Whether you're a student living with inconsiderate roommates, you work nights or your roommates are incapable of controlling the volume as soon as they have a few drinks, noisy roommates can be a nightmare when you're trying to sleep.
If you're struggling to sleep right now...or you anticipate that your roommates are likely to cause issues later then here are 7 tips you can use to help you sleep through the noise:
White noise is designed to cause all noise across the audible spectrum to blend together.
White noise machines have many benefits and are a great way to tune out any noise including loud voices, music or TV as they use a combination of all frequencies detectable by humans.
White noise machines make a variety of noises (including the classic white noise TV static sound) including pink noise, brown noise, waterfalls, road noise and much more.
There are also plenty of white noise apps available.
Often when you hear a noise that is disturbing your sleep such as your roommates voices, loud music or a TV it is natural for your ears to tune into it, listening intently in the hope that it will die down or go away.
This is a bad idea as this primes your nervous system making you feel more awake and making it far harder to sleep.
The key to falling to sleep with disturbing noise is to avoid tuning into the noise, you can do this by finding a way to distract your mind from the noise.
A couple of things that may help are:
Ever noticed how when you're tired enough you can sleep anywhere regardless of the distractions?
Maybe you've fallen to sleep at the airport, cinema or in a class.
If you're tired enough your brain will be more prone to naturally drifting off regardless of distracting noises.
Preparing for bed helps ensure that you can get a decent sleep even with irritating background noise.
Some things you can do to help get your body and mind into a state where you will be more ready to sleep include:
Earplugs are one of the easiest ways to block out unwanted noises.
Earplugs are designed to allow you to still hear close proximity noises such as your alarm going off in the morning, but they will easily make background conversation, music or TV sound completely inaudible.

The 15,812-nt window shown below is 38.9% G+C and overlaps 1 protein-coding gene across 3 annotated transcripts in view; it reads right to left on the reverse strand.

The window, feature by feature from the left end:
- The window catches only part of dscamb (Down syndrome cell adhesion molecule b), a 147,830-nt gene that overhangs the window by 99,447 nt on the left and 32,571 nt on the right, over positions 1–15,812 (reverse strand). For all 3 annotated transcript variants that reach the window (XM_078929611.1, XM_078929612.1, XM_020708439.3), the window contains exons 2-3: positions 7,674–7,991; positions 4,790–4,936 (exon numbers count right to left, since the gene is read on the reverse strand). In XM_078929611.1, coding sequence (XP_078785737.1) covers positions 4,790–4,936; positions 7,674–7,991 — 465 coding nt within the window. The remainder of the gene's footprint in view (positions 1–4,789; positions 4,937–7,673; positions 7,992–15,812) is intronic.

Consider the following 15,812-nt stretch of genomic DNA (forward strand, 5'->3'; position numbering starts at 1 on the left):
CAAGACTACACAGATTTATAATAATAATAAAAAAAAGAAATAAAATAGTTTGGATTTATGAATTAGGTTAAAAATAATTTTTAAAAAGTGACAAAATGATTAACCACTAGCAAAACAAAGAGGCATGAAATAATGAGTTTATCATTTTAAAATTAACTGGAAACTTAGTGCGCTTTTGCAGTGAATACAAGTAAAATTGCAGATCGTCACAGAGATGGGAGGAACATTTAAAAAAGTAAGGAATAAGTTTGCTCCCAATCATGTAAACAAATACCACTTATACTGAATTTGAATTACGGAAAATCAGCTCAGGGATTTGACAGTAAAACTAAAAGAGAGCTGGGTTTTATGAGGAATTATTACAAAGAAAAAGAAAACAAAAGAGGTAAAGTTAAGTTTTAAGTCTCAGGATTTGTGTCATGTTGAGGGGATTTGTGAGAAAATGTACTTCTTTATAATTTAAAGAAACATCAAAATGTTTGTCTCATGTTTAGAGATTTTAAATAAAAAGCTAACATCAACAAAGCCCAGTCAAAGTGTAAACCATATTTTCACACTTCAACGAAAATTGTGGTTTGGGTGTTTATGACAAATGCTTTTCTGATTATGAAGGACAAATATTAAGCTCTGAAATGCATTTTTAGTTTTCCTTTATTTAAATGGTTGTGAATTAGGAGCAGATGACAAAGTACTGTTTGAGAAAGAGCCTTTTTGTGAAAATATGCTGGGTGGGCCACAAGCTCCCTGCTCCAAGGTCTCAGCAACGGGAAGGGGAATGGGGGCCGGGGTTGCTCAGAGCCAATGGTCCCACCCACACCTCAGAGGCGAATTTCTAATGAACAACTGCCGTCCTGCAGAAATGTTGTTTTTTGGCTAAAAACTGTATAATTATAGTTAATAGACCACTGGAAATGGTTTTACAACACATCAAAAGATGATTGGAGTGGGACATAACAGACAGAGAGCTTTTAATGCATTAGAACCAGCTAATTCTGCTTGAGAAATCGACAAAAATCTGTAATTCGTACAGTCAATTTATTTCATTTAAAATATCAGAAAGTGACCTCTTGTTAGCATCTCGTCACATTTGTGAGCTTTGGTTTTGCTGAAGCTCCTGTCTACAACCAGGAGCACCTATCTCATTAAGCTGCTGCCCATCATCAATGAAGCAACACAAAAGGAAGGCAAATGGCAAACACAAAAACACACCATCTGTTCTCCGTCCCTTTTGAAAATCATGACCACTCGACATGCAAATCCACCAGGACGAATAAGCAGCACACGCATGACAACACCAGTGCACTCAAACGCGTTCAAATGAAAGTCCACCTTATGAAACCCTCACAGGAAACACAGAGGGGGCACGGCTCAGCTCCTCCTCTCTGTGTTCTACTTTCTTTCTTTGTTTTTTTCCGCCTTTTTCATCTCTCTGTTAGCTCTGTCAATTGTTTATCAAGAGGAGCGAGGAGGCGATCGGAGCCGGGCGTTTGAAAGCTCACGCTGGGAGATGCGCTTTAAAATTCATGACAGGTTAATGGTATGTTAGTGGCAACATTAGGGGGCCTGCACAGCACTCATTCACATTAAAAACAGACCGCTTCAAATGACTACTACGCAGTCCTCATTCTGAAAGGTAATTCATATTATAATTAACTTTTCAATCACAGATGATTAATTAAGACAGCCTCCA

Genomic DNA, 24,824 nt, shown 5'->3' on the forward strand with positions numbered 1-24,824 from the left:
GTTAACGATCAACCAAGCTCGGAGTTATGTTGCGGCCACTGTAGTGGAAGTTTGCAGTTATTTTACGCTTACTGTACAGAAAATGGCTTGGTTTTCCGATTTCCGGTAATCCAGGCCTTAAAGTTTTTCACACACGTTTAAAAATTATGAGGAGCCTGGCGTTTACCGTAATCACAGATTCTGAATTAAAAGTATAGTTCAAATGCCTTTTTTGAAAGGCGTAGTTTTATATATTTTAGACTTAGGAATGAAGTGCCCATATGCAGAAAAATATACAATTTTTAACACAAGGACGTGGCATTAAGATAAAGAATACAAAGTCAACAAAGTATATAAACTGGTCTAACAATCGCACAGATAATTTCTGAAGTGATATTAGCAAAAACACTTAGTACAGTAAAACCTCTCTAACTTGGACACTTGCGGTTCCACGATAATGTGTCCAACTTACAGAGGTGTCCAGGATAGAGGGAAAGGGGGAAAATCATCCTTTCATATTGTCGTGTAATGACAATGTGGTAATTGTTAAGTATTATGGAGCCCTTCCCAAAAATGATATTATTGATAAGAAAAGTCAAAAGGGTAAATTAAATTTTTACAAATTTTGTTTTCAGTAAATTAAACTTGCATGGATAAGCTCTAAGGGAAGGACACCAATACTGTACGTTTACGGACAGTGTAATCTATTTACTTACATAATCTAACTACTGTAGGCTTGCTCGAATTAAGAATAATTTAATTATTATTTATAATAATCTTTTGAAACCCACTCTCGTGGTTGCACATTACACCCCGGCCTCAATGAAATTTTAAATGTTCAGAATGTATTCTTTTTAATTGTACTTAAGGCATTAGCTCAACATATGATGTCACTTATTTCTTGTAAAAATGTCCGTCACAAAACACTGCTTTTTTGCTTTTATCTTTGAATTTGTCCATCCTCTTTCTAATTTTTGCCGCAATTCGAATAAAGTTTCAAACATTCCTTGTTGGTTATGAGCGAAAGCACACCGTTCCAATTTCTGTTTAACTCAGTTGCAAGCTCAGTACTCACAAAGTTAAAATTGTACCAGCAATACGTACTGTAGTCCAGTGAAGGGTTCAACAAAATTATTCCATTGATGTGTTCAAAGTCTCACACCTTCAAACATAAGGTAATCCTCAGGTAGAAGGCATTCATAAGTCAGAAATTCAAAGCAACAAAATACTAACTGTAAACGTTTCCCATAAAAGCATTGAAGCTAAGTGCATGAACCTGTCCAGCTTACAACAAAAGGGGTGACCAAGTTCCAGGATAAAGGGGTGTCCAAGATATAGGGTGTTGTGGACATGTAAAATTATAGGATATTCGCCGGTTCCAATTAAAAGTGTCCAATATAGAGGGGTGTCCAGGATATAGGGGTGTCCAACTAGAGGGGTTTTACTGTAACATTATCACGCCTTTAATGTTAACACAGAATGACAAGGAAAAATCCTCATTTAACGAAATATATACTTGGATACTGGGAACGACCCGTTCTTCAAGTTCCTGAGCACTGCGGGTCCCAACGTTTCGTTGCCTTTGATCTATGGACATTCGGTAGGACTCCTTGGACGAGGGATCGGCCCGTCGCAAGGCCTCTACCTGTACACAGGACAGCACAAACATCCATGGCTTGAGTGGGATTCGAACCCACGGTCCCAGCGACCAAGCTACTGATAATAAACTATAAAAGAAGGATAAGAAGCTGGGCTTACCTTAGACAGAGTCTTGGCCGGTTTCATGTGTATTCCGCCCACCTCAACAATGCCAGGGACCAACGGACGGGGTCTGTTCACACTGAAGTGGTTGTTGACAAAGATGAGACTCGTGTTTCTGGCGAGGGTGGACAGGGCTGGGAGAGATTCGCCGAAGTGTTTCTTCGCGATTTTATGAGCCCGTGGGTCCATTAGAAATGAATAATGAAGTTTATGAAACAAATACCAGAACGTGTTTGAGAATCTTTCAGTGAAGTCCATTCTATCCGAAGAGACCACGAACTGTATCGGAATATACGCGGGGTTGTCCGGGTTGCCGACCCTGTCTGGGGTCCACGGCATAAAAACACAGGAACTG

If you can hear your roommates talking in the corridor outside your room, or they have left their door open and noise is traveling down the corridor into your room then a simple solution is to block the noise.
Most doors have a small gap underneath them so that they don't drag on the carpet or flooring.
This gap is the main culprit when it comes to noise getting through your doorway.
To block the gap simply roll up a towel, blanket or piece of clothing and push it tightly against the gap. This will help dampen any incoming noise.
Impact noise travels through ceilings, walls and floors as the structure carries the vibrations.
If your roommates are playing music which has heavy bass in it this can much more difficult to block out than airborne noise as it will travel directly through the walls.
Instead a better option is to move your bed to the other side of the room so that the offending wall isn't right next to you, being as far away from the source of impact noise will create more space so that by the time the vibrations reach you they will be less impactful and will sound quieter.
Chances are if you're reading this article that talking to your roommate isn't an option or you have spoken to them but their disruptive behaviour has continued regardless.
However if you haven't spoken to them it is always a good idea to do so.
Often your roommates may be completely unaware of how loud they are being and how their noise is affecting you.
When you approach your roommate be polite, honest and calm in the way you speak to them and bring it up at a convenient time (rather than in the middle of the disturbance when you will be angry).